These are just a few examples of what’s possible with your support
TPP: Challenging governments to put patients first in a major trade deal
The Access Campaign first warned in 2011 that the Trans-Pacific Partnership agreement - a trade deal among Pacific Rim countries - could severely limit access to tools our doctors need to deliver quality care.
The agreement contained intellectual property provisions that threatened to create new drug monopolies and cut people off from life-saving medicines.
Public pressure from our supporters and behind-the-scenes advocacy by Access Campaign staff helped lead governments to reject the agreement’s most harmful components. Countless meetings with legislators, protests in the streets from New York to Washington DC and Maui, plus an airplane ad banner flown over the Hudson River in New York City, were among the activities that helped us and others succeed.
By 2017, the US government had withdrawn from the deal, and ministers from the remaining eleven countries suspended many of the worst provisions in the agreement, stopping a potential barrier to access for millions of people.
A Fair Shot: Bold action to protect children from deadly pneumonia
Pfizer and GlaxoSmithKline are the only two producers of the pneumonia vaccine (PCV), and their duopoly status allows them to charge very high prices. Many governments can’t afford it, but the vaccine is very profitable for the two corporations, and they don’t want to drop the price.
Nearly a million children die of pneumonia every year. We needed to take decisive action to save more lives, and we couldn’t do it without public support.
We kicked off “A Fair Shot” in 2015 at a US meeting for Pfizer shareholders, calling on the company to drop the vaccine’s price to US$5 per child for children in developing countries.
The campaign continued, using the #AskPharma hashtag online and in public demonstrations to push for an affordable price. In April, 2016, at Pfizer headquarters in New York City, as protesters marched outside, we presented the corporation with a petition signed by over 416,000 people in 170 countries.
The pressure brought results. Pfizer and GlaxoSmithKline agreed in 2016 to cut the vaccine’s price for use in humanitarian emergencies. Today, we continue to push for a lower price for vaccinating all children in developing countries, whatever their circumstances.
Novartis and “Drop the Case”: defending a key source of generic drugs
India is sometimes called “the pharmacy of the developing world,” because it manufactures so many affordable generic medicines relied on by millions of people around the world. The drug corporation Novartis took the Indian government to court in 2006, seeking to change the country’s laws so that corporations like Novartis could get more patents in India, which would stop the production of more affordable generic drugs.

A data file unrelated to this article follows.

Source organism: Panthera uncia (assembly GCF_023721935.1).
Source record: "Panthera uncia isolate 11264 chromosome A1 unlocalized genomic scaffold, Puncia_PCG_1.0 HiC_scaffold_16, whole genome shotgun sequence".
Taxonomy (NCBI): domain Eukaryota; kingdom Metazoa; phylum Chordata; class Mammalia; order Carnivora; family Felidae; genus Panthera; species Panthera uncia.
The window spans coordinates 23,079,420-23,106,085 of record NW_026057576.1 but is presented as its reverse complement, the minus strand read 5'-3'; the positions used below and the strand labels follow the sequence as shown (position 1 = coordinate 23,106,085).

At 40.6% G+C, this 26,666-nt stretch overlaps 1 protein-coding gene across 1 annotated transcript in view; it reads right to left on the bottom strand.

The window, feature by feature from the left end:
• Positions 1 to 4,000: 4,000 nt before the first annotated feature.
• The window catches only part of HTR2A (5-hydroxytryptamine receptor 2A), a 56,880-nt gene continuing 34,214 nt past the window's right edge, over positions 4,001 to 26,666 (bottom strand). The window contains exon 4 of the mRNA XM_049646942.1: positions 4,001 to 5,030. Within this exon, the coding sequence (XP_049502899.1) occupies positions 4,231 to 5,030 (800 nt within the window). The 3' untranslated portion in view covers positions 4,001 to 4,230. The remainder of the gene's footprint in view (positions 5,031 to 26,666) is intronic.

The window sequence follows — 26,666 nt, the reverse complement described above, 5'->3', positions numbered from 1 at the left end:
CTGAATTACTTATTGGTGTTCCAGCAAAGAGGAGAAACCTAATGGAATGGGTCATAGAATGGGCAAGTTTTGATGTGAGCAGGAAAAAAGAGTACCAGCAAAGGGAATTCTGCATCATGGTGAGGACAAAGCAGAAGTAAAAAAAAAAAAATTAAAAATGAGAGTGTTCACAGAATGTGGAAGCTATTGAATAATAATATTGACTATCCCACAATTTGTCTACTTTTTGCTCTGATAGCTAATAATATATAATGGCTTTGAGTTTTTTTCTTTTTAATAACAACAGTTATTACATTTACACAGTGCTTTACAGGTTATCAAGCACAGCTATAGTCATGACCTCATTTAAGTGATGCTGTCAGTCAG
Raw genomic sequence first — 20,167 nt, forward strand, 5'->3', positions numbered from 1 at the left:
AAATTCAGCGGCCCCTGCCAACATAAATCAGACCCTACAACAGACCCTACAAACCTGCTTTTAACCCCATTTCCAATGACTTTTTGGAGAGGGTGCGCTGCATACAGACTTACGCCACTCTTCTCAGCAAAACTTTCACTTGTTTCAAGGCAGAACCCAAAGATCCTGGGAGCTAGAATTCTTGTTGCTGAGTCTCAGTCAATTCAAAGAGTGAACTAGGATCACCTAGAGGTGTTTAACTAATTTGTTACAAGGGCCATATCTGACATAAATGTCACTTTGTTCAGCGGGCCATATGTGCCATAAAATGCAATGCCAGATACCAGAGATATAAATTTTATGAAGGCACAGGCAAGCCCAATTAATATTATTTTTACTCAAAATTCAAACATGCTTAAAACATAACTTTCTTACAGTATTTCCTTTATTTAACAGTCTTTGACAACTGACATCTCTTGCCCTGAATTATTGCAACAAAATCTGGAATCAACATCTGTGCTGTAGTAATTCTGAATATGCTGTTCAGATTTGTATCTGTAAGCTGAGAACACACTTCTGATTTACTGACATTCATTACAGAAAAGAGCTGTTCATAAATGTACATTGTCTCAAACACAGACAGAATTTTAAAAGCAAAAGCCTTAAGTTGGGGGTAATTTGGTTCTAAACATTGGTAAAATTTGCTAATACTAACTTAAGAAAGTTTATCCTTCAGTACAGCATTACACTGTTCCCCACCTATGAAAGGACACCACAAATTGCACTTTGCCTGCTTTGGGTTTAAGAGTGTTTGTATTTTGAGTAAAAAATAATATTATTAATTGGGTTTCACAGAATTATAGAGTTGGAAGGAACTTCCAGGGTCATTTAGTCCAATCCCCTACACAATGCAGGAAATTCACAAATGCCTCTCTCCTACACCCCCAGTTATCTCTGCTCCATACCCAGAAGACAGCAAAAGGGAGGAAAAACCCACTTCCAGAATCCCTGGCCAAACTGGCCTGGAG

We pushed back with our Drop the Case campaign in India and around the world, bringing pressure on Novartis to reconsider. For a full seven years, the corporation refused to end its bid to shut down a critical source of affordable drugs.
Nearly half a million people signed our Drop the Case petition, including Archbishop Desmond Tutu, author John Le Carré and former Swiss president Ruth Dreifuss. The campaign attracted extensive international media coverage and raised awareness of India’s role as a generic medicine producer.
In the end, Novartis never did drop the case. But in 2013, India’s Supreme Court ruled against the corporation. It was a major victory for people in developing countries who depend on affordable generic medicines to save lives and protect health.
The 'Drop the Case' campaign in pictures
New Delhi. Hundreds of Indian activists protested in New Delhi on Monday against a challenge to the country's patent law by Swiss pharmaceutical giant Novartis. India produces affordable medicines that are vital to many people living in developing countries. Over half the medicines currently used for AIDS treatment in developing countries come from India and such medicines are used to treat over 80% of the 80,000 AIDS patients in MSF projects.
If Novartis is successful in its challenge against the Indian government and its patent law, more medicines are likely to be patented in India, making it very difficult for generic producers to make affordable versions of them. This could affect millions of people around the world who depend on medicines produced in India.